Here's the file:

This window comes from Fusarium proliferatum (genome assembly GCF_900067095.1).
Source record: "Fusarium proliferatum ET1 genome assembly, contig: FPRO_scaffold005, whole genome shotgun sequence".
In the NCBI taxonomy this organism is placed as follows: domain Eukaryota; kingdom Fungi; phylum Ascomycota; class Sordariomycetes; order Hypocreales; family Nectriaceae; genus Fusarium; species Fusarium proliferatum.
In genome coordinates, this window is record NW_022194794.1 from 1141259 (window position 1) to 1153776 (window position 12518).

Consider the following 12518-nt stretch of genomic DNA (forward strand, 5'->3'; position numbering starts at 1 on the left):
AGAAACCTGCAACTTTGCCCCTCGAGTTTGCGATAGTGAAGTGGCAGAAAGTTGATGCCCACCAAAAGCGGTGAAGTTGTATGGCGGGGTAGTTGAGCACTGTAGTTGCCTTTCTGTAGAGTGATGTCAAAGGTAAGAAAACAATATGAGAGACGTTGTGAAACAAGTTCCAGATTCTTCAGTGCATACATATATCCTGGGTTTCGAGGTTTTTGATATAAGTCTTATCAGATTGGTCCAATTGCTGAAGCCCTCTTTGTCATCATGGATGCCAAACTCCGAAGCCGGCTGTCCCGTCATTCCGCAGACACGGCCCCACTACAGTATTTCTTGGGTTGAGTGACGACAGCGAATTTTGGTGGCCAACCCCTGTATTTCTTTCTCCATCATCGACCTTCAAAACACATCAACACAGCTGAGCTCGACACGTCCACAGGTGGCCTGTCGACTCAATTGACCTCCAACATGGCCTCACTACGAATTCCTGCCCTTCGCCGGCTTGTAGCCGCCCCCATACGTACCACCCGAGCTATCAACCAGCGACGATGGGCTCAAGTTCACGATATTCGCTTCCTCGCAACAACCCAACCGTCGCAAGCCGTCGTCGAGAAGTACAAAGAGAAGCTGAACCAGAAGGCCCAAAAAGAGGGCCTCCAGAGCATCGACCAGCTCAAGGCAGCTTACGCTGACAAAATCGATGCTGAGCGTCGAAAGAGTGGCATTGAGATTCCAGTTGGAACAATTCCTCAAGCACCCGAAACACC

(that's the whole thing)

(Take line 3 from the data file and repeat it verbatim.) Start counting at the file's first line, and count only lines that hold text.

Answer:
In the NCBI taxonomy this organism is placed as follows: domain Eukaryota; kingdom Fungi; phylum Ascomycota; class Sordariomycetes; order Hypocreales; family Nectriaceae; genus Fusarium; species Fusarium proliferatum.